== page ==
Echoes of Karl Weick: A few notes on sense making.

12 March 2004

I’ve just finished reading an article by Karl Weick (1996). In it, he discusses Norman Maclean “s 1992 book, Young men and Fire. I’m not going to dwell on the story of the Mann Gulch disaster that forms the story at the core of the article. Rather, I’d like to recapitulate a few of his ideas regarding sense making.

Firstly, he points out that sense making is about “contextual rationality’. That is to say, the sense making perspective accepts that rationality takes place within a context, and that context is often grounded in ambiguity and imprecision. Thus, the decisions that get made in such an environment are, necessarily, shaped by that, confused and confusing, context.

For Weick, the solution is in leadership that fosters four things: improvisation, wisdom, respectful interaction, and communication. As often happens in the writings of academics he imbues each of these attributes with meanings that are specific rather than relying on their common-or-garden meanings.

  • Improvisation: “bringing to the surface, testing, and restructuring of one’s intuitive understanding of phenomena on the spot, at a time when action can still make a difference” (p. 147).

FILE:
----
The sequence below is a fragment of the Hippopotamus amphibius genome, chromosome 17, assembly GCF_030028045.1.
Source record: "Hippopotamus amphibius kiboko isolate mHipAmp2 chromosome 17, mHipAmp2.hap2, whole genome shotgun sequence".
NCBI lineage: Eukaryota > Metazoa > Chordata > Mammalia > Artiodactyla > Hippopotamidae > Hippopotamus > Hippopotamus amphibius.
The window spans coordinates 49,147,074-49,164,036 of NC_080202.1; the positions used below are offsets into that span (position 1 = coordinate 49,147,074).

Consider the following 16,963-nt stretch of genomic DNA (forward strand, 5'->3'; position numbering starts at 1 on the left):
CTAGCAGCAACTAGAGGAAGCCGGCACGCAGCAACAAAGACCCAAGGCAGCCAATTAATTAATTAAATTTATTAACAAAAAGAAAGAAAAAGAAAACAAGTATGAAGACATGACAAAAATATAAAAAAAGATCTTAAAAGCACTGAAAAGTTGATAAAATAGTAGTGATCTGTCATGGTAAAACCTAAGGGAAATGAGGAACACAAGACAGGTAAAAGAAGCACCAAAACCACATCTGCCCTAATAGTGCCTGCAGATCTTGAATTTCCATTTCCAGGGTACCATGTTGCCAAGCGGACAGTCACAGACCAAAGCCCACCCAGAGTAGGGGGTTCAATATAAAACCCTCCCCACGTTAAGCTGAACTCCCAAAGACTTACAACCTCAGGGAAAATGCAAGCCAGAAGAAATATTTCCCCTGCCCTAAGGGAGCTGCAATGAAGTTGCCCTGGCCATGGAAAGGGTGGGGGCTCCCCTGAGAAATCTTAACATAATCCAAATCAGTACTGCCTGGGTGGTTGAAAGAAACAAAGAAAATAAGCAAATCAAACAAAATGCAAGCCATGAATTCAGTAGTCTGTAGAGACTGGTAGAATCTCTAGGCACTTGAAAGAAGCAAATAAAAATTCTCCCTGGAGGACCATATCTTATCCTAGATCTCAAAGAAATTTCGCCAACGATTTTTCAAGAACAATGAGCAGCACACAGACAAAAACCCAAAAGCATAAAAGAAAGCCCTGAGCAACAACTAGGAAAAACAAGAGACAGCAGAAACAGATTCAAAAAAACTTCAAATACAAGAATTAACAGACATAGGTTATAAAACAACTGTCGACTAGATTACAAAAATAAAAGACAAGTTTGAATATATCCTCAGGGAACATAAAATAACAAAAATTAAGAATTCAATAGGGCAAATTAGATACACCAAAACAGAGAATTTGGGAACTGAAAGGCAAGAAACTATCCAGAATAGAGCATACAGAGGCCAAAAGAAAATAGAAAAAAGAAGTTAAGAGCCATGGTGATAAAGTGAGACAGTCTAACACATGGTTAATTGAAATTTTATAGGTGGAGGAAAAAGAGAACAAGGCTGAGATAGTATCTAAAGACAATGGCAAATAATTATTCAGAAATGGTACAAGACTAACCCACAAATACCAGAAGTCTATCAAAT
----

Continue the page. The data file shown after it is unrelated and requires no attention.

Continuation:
• Wisdom: “ignorance and wisdom grow together. The more people learn about a particular domain, the more questions they raise about other areas of the same domain” (p. 148).
  • Respectful interaction: This really comprises of three things:
  • Trust: “respect the reports of others and be willing to base believes and actions on them” (p.148).
  • Honesty: “report so that others may use your observations in coming to valid beliefs” (p.148).
  • Self-respect: “ respect your own perceptions and beliefs and integrate them with reports of others without depreciating them or yourself” (p.148).
  • Communication: “non-stop talk is a crucial source of coordination in complex systems that are susceptible to disasters” (p.148).

Whilst we, that is DPE, didn’t have this specific article in mind at the time, I feel that much of these ideas are reflected in the learning outcomes for this course.

I wonder how many of the teams in the class will wrestle with this four things over the coming weeks?

For completeness, I’d just like to make a link between this article and one of the recommended readings for the course. Weick does also say in this article that “People are often thrust into unfamiliar roles to fulfil difficult tasks, and small mistakes can combine into something monstrous” (1996, p. 144). This idea foreshadows his later work on High Reliability Organizations (HROs); as is discussed in Diane Coutu’s conversation with Weick, entitled Sense and reliability.

References

Coutu, D. L. (2003). Sense and reliability. Harvard Business Review, 81(4), 84-90. doi:Interview

Weick, K. E. (1996). Prepare your organization to fight fires. Harvard Business Review, 74(3), 143-148.